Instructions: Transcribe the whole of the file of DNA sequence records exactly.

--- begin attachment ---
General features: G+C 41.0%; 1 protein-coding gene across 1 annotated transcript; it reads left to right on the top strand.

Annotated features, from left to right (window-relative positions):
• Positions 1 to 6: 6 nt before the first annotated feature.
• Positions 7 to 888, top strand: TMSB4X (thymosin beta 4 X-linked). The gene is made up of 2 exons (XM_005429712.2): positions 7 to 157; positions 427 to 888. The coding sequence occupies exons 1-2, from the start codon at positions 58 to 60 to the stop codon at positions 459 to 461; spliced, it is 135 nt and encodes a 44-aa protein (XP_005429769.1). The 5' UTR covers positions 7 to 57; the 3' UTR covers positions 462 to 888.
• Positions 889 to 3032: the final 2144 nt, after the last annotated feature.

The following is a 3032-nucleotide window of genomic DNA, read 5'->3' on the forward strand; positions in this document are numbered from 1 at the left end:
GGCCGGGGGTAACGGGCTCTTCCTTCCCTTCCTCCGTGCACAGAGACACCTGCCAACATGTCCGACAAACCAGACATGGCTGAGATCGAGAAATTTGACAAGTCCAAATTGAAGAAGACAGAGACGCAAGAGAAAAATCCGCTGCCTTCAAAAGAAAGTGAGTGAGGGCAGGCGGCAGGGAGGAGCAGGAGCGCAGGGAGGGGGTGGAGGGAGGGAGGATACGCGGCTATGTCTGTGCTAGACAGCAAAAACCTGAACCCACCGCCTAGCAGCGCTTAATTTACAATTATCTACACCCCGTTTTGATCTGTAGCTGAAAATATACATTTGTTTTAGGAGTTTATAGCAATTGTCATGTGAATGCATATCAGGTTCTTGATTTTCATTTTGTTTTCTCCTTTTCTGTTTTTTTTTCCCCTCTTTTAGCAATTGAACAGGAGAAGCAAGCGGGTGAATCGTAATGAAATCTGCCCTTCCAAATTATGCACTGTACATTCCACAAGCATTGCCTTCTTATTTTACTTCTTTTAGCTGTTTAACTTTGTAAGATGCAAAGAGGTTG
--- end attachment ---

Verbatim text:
General features: G+C 41.0%; 1 protein-coding gene across 1 annotated transcript; it reads left to right on the top strand.

Annotated features, from left to right (window-relative positions):
• Positions 1 to 6: 6 nt before the first annotated feature.
• Positions 7 to 888, top strand: TMSB4X (thymosin beta 4 X-linked). The gene is made up of 2 exons (XM_005429712.2): positions 7 to 157; positions 427 to 888. The coding sequence occupies exons 1-2, from the start codon at positions 58 to 60 to the stop codon at positions 459 to 461; spliced, it is 135 nt and encodes a 44-aa protein (XP_005429769.1). The 5' UTR covers positions 7 to 57; the 3' UTR covers positions 462 to 888.
• Positions 889 to 3032: the final 2144 nt, after the last annotated feature.

The following is a 3032-nucleotide window of genomic DNA, read 5'->3' on the forward strand; positions in this document are numbered from 1 at the left end:
GGCCGGGGGTAACGGGCTCTTCCTTCCCTTCCTCCGTGCACAGAGACACCTGCCAACATGTCCGACAAACCAGACATGGCTGAGATCGAGAAATTTGACAAGTCCAAATTGAAGAAGACAGAGACGCAAGAGAAAAATCCGCTGCCTTCAAAAGAAAGTGAGTGAGGGCAGGCGGCAGGGAGGAGCAGGAGCGCAGGGAGGGGGTGGAGGGAGGGAGGATACGCGGCTATGTCTGTGCTAGACAGCAAAAACCTGAACCCACCGCCTAGCAGCGCTTAATTTACAATTATCTACACCCCGTTTTGATCTGTAGCTGAAAATATACATTTGTTTTAGGAGTTTATAGCAATTGTCATGTGAATGCATATCAGGTTCTTGATTTTCATTTTGTTTTCTCCTTTTCTGTTTTTTTTTCCCCTCTTTTAGCAATTGAACAGGAGAAGCAAGCGGGTGAATCGTAATGAAATCTGCCCTTCCAAATTATGCACTGTACATTCCACAAGCATTGCCTTCTTATTTTACTTCTTTTAGCTGTTTAACTTTGTAAGATGCAAAGAGGTTG